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Adaptations require a reproductive advantage to become fixed in a population. Bipedality has many negative factors including increased risk of injury, decreased speed and agility, and the inability to cooperatively carry infants. Considering these drawbacks of bipedality, there had to be an extreme selective pressure to adapt bipedality. Ape populations declined as the Miocene progressed, except for hominids. This was a result of the Miocene apes becoming increasingly K-selected. Unlike hominids, Miocene apes were unable to compensate for the extended interbirth interval and were outcompeted by OWM. Hominids decreased their interbirth intervals through increased male parental investment. A wholesale change in social structure among early…show more content…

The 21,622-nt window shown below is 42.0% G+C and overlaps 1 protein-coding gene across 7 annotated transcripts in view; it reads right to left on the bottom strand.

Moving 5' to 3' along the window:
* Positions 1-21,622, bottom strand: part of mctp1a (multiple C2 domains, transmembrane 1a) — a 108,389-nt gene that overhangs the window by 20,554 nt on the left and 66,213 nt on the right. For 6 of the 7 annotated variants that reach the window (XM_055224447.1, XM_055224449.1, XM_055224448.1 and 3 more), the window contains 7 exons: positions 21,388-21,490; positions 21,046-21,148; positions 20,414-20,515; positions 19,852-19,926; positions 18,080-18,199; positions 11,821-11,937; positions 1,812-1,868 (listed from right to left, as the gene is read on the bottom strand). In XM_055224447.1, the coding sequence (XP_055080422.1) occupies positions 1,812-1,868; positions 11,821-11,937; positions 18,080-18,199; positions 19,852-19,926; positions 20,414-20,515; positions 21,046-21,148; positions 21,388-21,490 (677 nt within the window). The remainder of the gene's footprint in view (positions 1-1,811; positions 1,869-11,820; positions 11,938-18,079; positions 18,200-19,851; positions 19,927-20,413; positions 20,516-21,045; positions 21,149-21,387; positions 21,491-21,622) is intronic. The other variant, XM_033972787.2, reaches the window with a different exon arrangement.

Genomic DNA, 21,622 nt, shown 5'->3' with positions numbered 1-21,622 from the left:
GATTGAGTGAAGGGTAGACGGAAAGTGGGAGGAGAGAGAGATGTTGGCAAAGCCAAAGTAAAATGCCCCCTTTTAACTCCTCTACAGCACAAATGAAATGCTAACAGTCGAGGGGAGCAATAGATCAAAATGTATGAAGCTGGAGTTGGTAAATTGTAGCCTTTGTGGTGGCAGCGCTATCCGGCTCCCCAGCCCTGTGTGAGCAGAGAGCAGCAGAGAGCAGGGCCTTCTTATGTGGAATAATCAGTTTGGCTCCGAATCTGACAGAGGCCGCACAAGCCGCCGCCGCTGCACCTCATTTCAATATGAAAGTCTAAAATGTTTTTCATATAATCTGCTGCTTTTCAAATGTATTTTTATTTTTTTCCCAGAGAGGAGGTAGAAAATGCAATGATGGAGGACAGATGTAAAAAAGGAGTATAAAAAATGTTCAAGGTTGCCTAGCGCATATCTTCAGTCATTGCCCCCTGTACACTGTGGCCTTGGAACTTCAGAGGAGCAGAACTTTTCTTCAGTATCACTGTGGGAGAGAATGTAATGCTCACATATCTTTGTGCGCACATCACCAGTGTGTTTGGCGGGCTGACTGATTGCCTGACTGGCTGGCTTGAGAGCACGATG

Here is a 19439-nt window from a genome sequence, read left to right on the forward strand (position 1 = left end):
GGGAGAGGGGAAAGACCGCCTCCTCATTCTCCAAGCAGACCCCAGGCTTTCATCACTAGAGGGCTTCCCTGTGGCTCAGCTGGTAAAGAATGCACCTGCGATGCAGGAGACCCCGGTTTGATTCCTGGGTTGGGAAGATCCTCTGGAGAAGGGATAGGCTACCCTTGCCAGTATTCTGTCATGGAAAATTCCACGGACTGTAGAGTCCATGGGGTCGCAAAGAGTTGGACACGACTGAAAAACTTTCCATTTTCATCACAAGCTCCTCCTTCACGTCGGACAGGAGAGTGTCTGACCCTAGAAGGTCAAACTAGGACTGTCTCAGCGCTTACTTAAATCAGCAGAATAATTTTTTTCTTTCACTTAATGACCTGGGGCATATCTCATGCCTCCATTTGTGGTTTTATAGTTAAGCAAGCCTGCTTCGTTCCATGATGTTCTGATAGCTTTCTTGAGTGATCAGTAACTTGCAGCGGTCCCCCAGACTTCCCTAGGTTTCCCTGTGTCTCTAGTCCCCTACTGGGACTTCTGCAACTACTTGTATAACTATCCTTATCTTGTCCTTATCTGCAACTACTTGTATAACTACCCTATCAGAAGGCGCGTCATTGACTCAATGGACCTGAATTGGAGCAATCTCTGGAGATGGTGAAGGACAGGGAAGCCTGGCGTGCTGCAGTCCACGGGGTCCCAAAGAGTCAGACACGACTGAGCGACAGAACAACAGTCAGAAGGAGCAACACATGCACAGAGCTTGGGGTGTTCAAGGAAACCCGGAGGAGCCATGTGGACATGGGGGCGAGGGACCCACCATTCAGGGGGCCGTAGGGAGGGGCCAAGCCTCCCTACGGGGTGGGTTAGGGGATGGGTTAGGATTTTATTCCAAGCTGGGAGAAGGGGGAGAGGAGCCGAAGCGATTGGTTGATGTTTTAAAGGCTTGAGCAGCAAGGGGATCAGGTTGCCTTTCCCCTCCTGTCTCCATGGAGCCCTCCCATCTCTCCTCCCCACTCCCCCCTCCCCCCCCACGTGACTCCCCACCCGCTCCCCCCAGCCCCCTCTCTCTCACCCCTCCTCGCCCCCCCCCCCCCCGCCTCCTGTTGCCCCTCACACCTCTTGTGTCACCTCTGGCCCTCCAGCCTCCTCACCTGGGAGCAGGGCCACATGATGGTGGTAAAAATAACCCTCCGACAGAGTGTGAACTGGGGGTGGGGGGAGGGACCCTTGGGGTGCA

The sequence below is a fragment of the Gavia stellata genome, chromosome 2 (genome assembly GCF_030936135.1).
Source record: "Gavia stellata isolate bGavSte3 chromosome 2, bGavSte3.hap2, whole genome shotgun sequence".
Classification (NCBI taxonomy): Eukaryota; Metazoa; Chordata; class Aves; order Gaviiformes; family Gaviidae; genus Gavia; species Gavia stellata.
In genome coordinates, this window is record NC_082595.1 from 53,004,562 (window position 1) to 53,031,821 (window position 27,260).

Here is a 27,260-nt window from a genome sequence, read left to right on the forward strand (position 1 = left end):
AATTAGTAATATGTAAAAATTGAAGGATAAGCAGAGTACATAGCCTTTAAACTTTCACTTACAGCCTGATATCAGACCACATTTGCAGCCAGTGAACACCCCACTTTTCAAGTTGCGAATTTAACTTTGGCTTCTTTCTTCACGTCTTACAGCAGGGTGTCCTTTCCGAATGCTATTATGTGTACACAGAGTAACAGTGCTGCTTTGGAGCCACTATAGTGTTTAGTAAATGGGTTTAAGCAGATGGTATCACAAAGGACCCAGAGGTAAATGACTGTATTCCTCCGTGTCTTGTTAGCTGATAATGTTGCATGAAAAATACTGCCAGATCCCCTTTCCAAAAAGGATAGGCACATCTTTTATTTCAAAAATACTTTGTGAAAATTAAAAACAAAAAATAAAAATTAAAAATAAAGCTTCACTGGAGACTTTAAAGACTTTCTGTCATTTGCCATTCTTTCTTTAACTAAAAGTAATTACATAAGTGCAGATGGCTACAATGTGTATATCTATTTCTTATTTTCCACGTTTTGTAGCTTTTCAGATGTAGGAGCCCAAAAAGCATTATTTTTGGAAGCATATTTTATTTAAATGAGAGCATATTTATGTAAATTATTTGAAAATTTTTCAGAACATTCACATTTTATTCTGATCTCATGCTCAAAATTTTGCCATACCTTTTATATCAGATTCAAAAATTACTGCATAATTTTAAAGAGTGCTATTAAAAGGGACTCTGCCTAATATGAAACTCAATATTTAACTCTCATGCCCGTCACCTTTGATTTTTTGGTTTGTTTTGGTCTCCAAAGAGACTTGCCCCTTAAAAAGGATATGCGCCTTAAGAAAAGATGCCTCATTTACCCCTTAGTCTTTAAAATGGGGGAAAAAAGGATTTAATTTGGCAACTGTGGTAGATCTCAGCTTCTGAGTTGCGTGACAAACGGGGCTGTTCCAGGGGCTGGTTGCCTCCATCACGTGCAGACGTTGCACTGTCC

They were forest floor omnivores, which means that bipedality did not arise on the savanna (Lovejoy et. al, 2009). Bipedalism became a fixed adaptation because it was reproductively advantageous as it allowed for more effective provisioning. Effective provisioning was important in early hominids because females would exchange copulations for foods that were high in fat and protein. Extended and continuous upright walking had to be practiced for bipedality to be under strong selection. The necessity to carry food back for females would be to enough to force this kind of locomotion to become constant (Lovejoy, 1981). Males with reduced canines had an advantage because it signaled to females that they would not waste energy in dominance displays and could, therefore, spend more time provisioning for them (Lovejoy et al. 2009). The advantage of bipedality was that males could carry food back to the females. The extra food would give the females more energy, which would decrease interbirth intervals. To keep receiving provisions from males, females would exchange copulations. Male-male competition would decrease as males spent more time provisioning and eventually the males would start to provision cooperatively for extra protection in their expanding territories. These changes in the social structure would have been reproductively advantageous because they would have combatted the extended interbirth interval
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